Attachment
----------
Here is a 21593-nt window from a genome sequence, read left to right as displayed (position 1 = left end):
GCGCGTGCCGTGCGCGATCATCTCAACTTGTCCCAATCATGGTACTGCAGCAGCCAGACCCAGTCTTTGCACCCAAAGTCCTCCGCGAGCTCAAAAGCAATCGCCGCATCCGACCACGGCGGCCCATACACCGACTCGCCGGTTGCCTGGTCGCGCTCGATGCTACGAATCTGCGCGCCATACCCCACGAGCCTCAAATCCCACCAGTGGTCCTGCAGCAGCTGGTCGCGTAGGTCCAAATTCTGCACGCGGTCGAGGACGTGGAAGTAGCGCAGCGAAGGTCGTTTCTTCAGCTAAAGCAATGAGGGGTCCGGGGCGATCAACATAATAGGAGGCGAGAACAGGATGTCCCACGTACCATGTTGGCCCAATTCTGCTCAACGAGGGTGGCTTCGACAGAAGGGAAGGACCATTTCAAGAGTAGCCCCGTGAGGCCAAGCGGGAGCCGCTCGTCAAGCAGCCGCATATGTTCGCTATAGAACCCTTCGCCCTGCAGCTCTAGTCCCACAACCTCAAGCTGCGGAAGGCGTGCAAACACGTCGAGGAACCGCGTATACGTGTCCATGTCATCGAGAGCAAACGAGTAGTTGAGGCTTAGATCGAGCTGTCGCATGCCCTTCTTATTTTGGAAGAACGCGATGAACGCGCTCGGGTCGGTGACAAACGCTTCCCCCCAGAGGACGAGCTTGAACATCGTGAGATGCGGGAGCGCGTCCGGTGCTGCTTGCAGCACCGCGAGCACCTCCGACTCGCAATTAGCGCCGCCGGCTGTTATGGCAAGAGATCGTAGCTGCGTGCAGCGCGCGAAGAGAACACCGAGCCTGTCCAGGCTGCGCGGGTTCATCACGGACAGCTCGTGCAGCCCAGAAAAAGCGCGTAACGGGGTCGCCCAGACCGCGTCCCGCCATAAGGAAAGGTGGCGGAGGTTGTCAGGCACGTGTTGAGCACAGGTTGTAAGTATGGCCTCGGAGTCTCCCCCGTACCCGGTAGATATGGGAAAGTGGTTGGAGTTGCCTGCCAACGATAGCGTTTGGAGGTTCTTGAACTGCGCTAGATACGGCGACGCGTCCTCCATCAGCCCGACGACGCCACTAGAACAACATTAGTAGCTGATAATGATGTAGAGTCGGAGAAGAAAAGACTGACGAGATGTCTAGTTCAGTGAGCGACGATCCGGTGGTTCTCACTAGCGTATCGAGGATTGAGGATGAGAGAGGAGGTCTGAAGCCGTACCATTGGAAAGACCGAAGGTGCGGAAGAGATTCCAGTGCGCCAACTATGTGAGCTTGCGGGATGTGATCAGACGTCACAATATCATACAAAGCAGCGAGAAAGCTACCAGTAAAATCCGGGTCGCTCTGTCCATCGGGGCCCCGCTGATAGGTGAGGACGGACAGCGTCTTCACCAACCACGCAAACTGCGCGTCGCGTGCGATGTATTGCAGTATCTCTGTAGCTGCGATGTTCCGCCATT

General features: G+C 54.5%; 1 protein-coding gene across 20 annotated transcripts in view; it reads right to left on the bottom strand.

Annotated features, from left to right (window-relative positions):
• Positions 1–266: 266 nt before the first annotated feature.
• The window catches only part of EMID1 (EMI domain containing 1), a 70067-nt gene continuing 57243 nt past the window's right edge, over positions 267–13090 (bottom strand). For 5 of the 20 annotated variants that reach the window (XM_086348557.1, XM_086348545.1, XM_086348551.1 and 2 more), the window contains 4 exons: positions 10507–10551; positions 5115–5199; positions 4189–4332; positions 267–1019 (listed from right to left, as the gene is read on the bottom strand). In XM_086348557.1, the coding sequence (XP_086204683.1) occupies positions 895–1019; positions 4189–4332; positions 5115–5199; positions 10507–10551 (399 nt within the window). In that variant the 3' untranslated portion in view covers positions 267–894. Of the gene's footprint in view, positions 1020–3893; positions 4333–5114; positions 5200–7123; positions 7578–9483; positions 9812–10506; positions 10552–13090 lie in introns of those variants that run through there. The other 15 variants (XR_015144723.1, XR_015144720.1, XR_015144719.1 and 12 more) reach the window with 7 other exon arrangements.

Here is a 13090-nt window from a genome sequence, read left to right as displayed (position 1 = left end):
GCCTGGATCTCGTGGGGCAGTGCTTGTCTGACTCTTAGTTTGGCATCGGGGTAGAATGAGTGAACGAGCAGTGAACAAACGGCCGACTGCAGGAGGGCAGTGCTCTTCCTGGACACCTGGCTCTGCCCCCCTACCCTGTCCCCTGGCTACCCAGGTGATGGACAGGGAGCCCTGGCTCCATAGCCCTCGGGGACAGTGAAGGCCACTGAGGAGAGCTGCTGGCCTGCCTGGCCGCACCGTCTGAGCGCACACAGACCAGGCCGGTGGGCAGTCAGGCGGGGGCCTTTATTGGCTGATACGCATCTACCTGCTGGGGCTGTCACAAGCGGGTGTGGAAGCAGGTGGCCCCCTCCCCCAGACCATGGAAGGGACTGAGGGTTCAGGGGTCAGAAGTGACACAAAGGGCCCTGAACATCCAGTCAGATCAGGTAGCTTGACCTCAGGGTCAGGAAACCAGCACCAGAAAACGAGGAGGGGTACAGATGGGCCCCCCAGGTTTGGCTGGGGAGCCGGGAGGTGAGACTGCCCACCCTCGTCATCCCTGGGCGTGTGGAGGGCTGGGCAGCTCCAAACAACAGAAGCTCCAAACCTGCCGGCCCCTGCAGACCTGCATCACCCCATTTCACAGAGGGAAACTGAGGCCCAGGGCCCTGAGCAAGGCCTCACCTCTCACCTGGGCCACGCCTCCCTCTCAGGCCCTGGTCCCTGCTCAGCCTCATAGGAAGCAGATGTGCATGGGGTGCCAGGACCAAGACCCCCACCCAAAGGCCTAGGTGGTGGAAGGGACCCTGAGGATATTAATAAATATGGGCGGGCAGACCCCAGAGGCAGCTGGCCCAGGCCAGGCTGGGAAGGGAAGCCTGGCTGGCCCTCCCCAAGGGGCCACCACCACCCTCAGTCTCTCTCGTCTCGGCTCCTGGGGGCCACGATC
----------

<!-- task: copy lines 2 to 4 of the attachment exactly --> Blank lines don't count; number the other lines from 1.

GCGCGTGCCGTGCGCGATCATCTCAACTTGTCCCAATCATGGTACTGCAGCAGCCAGACCCAGTCTTTGCACCCAAAGTCCTCCGCGAGCTCAAAAGCAATCGCCGCATCCGACCACGGCGGCCCATACACCGACTCGCCGGTTGCCTGGTCGCGCTCGATGCTACGAATCTGCGCGCCATACCCCACGAGCCTCAAATCCCACCAGTGGTCCTGCAGCAGCTGGTCGCGTAGGTCCAAATTCTGCACGCGGTCGAGGACGTGGAAGTAGCGCAGCGAAGGTCGTTTCTTCAGCTAAAGCAATGAGGGGTCCGGGGCGATCAACATAATAGGAGGCGAGAACAGGATGTCCCACGTACCATGTTGGCCCAATTCTGCTCAACGAGGGTGGCTTCGACAGAAGGGAAGGACCATTTCAAGAGTAGCCCCGTGAGGCCAAGCGGGAGCCGCTCGTCAAGCAGCCGCATATGTTCGCTATAGAACCCTTCGCCCTGCAGCTCTAGTCCCACAACCTCAAGCTGCGGAAGGCGTGCAAACACGTCGAGGAACCGCGTATACGTGTCCATGTCATCGAGAGCAAACGAGTAGTTGAGGCTTAGATCGAGCTGTCGCATGCCCTTCTTATTTTGGAAGAACGCGATGAACGCGCTCGGGTCGGTGACAAACGCTTCCCCCCAGAGGACGAGCTTGAACATCGTGAGATGCGGGAGCGCGTCCGGTGCTGCTTGCAGCACCGCGAGCACCTCCGACTCGCAATTAGCGCCGCCGGCTGTTATGGCAAGAGATCGTAGCTGCGTGCAGCGCGCGAAGAGAACACCGAGCCTGTCCAGGCTGCGCGGGTTCATCACGGACAGCTCGTGCAGCCCAGAAAAAGCGCGTAACGGGGTCGCCCAGACCGCGTCCCGCCATAAGGAAAGGTGGCGGAGGTTGTCAGGCACGTGTTGAGCACAGGTTGTAAGTATGGCCTCGGAGTCTCCCCCGTACCCGGTAGATATGGGAAAGTGGTTGGAGTTGCCTGCCAACGATAGCGTTTGGAGGTTCTTGAACTGCGCTAGATACGGCGACGCGTCCTCCATCAGCCCGACGACGCCACTAGAACAACATTAGTAGCTGATAATGATGTAGAGTCGGAGAAGAAAAGACTGACGAGATGTCTAGTTCAGTGAGCGACGATCCGGTGGTTCTCACTAGCGTATCGAGGATTGAGGATGAGAGAGGAGGTCTGAAGCCGTACCATTGGAAAGACCGAAGGTGCGGAAGAGATTCCAGTGCGCCAACTATGTGAGCTTGCGGGATGTGATCAGACGTCACAATATCATACAAAGCAGCGAGAAAGCTACCAGTAAAATCCGGGTCGCTCTGTCCATCGGGGCCCCGCTGATAGGTGAGGACGGACAGCGTCTTCACCAACCACGCAAACTGCGCGTCGCGTGCGATGTATTGCAGTATCTCTGTAGCTGCGATGTTCCGCCATT

General features: G+C 54.5%; 1 protein-coding gene across 20 annotated transcripts in view; it reads right to left on the bottom strand.

Annotated features, from left to right (window-relative positions):